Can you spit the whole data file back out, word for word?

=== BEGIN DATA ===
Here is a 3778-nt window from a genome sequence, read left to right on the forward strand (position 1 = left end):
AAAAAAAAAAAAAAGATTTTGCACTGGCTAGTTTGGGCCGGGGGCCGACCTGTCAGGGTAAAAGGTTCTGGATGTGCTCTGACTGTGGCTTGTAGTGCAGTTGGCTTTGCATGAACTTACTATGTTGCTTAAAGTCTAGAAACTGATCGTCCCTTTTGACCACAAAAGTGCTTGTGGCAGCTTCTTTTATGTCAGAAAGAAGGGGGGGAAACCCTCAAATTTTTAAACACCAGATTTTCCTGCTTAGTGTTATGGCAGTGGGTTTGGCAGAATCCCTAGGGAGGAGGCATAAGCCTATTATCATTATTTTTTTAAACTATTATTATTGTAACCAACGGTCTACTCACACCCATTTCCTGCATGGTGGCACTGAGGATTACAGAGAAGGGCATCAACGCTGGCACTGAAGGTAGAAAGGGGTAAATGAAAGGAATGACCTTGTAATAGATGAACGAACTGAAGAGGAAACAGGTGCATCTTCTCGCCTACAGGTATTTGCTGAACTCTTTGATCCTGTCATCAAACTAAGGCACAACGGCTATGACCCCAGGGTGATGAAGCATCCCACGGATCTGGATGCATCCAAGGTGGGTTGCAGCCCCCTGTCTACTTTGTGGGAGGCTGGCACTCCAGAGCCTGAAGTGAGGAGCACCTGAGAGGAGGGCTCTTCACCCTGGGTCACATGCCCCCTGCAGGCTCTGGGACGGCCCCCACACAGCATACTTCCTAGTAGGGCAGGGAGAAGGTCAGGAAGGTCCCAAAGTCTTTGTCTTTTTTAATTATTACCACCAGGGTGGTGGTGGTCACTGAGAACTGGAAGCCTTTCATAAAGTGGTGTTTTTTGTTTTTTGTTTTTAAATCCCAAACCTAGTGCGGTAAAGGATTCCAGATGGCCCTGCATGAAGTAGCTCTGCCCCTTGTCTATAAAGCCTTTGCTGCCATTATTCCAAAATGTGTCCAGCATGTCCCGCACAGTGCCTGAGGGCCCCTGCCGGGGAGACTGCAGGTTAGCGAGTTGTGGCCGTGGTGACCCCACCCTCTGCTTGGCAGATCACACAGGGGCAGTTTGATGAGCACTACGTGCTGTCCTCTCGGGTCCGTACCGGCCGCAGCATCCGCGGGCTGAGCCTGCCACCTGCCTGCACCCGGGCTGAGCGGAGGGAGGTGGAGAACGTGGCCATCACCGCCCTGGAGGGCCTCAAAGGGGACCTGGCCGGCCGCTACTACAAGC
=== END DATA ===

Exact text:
Here is a 3778-nt window from a genome sequence, read left to right on the forward strand (position 1 = left end):
AAAAAAAAAAAAAAGATTTTGCACTGGCTAGTTTGGGCCGGGGGCCGACCTGTCAGGGTAAAAGGTTCTGGATGTGCTCTGACTGTGGCTTGTAGTGCAGTTGGCTTTGCATGAACTTACTATGTTGCTTAAAGTCTAGAAACTGATCGTCCCTTTTGACCACAAAAGTGCTTGTGGCAGCTTCTTTTATGTCAGAAAGAAGGGGGGGAAACCCTCAAATTTTTAAACACCAGATTTTCCTGCTTAGTGTTATGGCAGTGGGTTTGGCAGAATCCCTAGGGAGGAGGCATAAGCCTATTATCATTATTTTTTTAAACTATTATTATTGTAACCAACGGTCTACTCACACCCATTTCCTGCATGGTGGCACTGAGGATTACAGAGAAGGGCATCAACGCTGGCACTGAAGGTAGAAAGGGGTAAATGAAAGGAATGACCTTGTAATAGATGAACGAACTGAAGAGGAAACAGGTGCATCTTCTCGCCTACAGGTATTTGCTGAACTCTTTGATCCTGTCATCAAACTAAGGCACAACGGCTATGACCCCAGGGTGATGAAGCATCCCACGGATCTGGATGCATCCAAGGTGGGTTGCAGCCCCCTGTCTACTTTGTGGGAGGCTGGCACTCCAGAGCCTGAAGTGAGGAGCACCTGAGAGGAGGGCTCTTCACCCTGGGTCACATGCCCCCTGCAGGCTCTGGGACGGCCCCCACACAGCATACTTCCTAGTAGGGCAGGGAGAAGGTCAGGAAGGTCCCAAAGTCTTTGTCTTTTTTAATTATTACCACCAGGGTGGTGGTGGTCACTGAGAACTGGAAGCCTTTCATAAAGTGGTGTTTTTTGTTTTTTGTTTTTAAATCCCAAACCTAGTGCGGTAAAGGATTCCAGATGGCCCTGCATGAAGTAGCTCTGCCCCTTGTCTATAAAGCCTTTGCTGCCATTATTCCAAAATGTGTCCAGCATGTCCCGCACAGTGCCTGAGGGCCCCTGCCGGGGAGACTGCAGGTTAGCGAGTTGTGGCCGTGGTGACCCCACCCTCTGCTTGGCAGATCACACAGGGGCAGTTTGATGAGCACTACGTGCTGTCCTCTCGGGTCCGTACCGGCCGCAGCATCCGCGGGCTGAGCCTGCCACCTGCCTGCACCCGGGCTGAGCGGAGGGAGGTGGAGAACGTGGCCATCACCGCCCTGGAGGGCCTCAAAGGGGACCTGGCCGGCCGCTACTACAAGC